By Ryan J. Foley
They were learning to become truck drivers but wound up in a nightmare. In detailed accounts to a federal agency, dozens of female employees of one of the nation's largest trucking companies told of being propositioned, groped and even assaulted by male drivers during cross-country training rides.
"I was beaten, I was fondled, I was humiliated and I was taught nothing," one trainee, Ramona Villareal, said in a deposition.
But rather than leading to a workplace discrimination judgment, the Equal Employment Opportunity Commission's sexual harassment lawsuit against Cedar Rapids, Iowa-based CRST Van Expedited Inc., has backfired and put the agency on trial. The agency is coping with a court ruling that could make it harder and more expensive to pursue large discrimination cases against companies in the Midwest, if not nationwide.
And dozens of women who described an ordeal of unwanted and aggressive sexual conduct may receive no compensation for lost wages or emotional distress because of judicial criticism of the agency's investigation.
A February ruling in the case sets a new standard for workplace class-action lawsuits in the federal court district that includes Iowa, Arkansas, Missouri, Minnesota, Nebraska and the Dakotas. Before filing a lawsuit on behalf of employees alleging similar discrimination, the agency will first have to investigate the merits of every worker's claim and attempt to reach settlements. If the agency doesn't, EEOC risks having the case dismissed.
The agency has argued that such a standard is impractical in cases involving hundreds or thousands of potential victims. At a minimum, the agency says, investigations would take longer and delay relief compared to other regions, where class-action cases can be filed with a lower standard. EEOC has a deadline next week to determine whether to appeal.
"We are an agency with limited resources already, and this is something that, if it stands, would make it even more challenging for us to address and vindicate discriminatory violations in the 8th Circuit," EEOC general counsel P. David Lopez told The Associated Press.
But businesses say the ruling could stop unfair legal tactics and prevent unnecessary and expensive litigation.
"It's incredibly significant," said Chicago lawyer Gerald Maatman Jr., who represents companies sued by the EEOC. "It is a signal by the federal courts that the tactics the EEOC has been using over the last several years may be improper."
The ruling came as the agency has made systemic discrimination cases -- those involving many employees -- a larger enforcement priority. EEOC investigates 100,000 complaints of workplace discrimination annually, and recovered more than $450 million for employees last year.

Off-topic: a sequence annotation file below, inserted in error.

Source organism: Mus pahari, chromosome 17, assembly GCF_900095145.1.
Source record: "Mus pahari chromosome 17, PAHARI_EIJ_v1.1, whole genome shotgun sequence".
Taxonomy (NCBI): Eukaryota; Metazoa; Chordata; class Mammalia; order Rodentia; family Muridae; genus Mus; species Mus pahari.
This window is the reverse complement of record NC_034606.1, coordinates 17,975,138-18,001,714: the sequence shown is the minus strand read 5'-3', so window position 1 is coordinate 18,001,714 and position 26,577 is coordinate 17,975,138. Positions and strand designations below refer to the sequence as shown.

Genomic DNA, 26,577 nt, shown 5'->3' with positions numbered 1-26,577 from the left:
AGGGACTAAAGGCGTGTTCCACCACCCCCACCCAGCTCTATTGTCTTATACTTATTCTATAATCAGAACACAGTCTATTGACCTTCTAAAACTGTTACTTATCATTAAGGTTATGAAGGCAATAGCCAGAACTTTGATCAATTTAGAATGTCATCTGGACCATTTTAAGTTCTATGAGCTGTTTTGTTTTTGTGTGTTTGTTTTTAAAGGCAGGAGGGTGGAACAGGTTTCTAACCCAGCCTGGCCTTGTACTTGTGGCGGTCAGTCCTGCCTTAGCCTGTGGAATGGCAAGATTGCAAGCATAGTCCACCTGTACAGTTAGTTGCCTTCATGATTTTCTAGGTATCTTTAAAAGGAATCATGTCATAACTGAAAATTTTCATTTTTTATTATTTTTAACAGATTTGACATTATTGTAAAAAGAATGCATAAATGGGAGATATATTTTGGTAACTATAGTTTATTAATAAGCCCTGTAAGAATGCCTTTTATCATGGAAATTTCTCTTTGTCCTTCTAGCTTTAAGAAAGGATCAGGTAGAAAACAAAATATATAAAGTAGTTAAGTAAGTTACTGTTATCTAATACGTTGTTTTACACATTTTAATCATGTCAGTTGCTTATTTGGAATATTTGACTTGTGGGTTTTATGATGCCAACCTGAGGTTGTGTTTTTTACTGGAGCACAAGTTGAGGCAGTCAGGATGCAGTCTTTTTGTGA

The agency's tactics have rattled the business community, which says lawsuits can cost millions of dollars and destroy reputations. The U.S. Chamber of Commerce filed a friend-of-the-court brief in the CRST case denouncing EEOC's tactics and calling for the agency to be more cooperative with industry.
The trucking company case was prompted by a December 2005 complaint from driver Monika Starke, of Azle, Texas, who alleged she was paired with a driver who constantly made crude sexual remarks and advances. After she escaped his truck, she said, she was paired with another driver who demanded sex in exchange for a passing grade. After failing to reach a settlement for Starke, EEOC filed a lawsuit in 2007 on behalf of all female drivers subjected to "a sexually hostile and offensive work environment." After the company sent letters to thousands of female employees, about 150 gave depositions in which they described being alone for weeks in trucks with male drivers.
One woman said her trainer asked for oral sex every morning and told her if she slept with him she'd certainly pass. Another testified that her trainer put on pornographic movies daily and told her he wanted her to perform similar acts. "And he never let me go a day without telling me that he controlled me passing or failing," Yvonne Fortner testified.
But some of their claims were barred for a variety of legal reasons. And EEOC's tactics infuriated Judge Linda Reade, who said the agency used "a 'sue first, ask questions later' litigation strategy." She dismissed the case and ordered the agency to pay CRST an unprecedented $4.4 million in attorney's fees, acknowledging "dozens of potentially meritorious sexual harassment claims may now never see the inside of a courtroom."
The appeals court largely sided with her in a 2-1 ruling, but threw out the fee award and reinstated two claims: Starke's and one filed by a woman who said her trainer repeatedly entered the cab wearing only his underwear. The court ruled that EEOC should have done more investigation and informal mediation before filing suit.
CRST is expected to renew its request for compensation for legal fees. The company said it took disciplinary action such as banning offenders from riding with females.
"We think it was a very favorable decision," said CRST General Counsel Eric Baker. "We certainly believe in all instances we took those matters seriously. We do believe that we will be exonerated."
But one case that reached a jury -- a California woman who opted out of the EEOC process and filed her own lawsuit -- resulted in a $1.5 million verdict against the company.
"It's a tragedy what happened," said Cedar Rapids attorney Matt Reilly, who has represented women in the case. "The sad thing about this is, the merits haven't been an issue for so long. The appeal was about technicalities."
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